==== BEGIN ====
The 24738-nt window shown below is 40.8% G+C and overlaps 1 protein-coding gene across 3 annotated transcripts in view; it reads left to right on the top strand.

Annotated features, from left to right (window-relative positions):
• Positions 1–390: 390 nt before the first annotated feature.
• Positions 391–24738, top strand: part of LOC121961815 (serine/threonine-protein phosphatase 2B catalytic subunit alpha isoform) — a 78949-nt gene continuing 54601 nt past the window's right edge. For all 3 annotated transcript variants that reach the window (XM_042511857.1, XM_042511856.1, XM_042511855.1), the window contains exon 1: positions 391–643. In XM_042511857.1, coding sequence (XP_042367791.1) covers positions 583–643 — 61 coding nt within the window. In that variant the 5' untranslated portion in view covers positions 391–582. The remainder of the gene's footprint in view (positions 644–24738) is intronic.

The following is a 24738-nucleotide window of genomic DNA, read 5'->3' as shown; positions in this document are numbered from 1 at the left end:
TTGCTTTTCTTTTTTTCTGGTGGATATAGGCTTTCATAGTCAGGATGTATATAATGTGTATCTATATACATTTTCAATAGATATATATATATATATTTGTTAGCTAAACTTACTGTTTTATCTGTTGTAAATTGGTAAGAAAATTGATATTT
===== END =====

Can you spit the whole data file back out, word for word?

The 24738-nt window shown below is 40.8% G+C and overlaps 1 protein-coding gene across 3 annotated transcripts in view; it reads left to right on the top strand.

Annotated features, from left to right (window-relative positions):
• Positions 1–390: 390 nt before the first annotated feature.
• Positions 391–24738, top strand: part of LOC121961815 (serine/threonine-protein phosphatase 2B catalytic subunit alpha isoform) — a 78949-nt gene continuing 54601 nt past the window's right edge. For all 3 annotated transcript variants that reach the window (XM_042511857.1, XM_042511856.1, XM_042511855.1), the window contains exon 1: positions 391–643. In XM_042511857.1, coding sequence (XP_042367791.1) covers positions 583–643 — 61 coding nt within the window. In that variant the 5' untranslated portion in view covers positions 391–582. The remainder of the gene's footprint in view (positions 644–24738) is intronic.

The following is a 24738-nucleotide window of genomic DNA, read 5'->3' as shown; positions in this document are numbered from 1 at the left end:
TTGCTTTTCTTTTTTTCTGGTGGATATAGGCTTTCATAGTCAGGATGTATATAATGTGTATCTATATACATTTTCAATAGATATATATATATATATTTGTTAGCTAAACTTACTGTTTTATCTGTTGTAAATTGGTAAGAAAATTGATATTT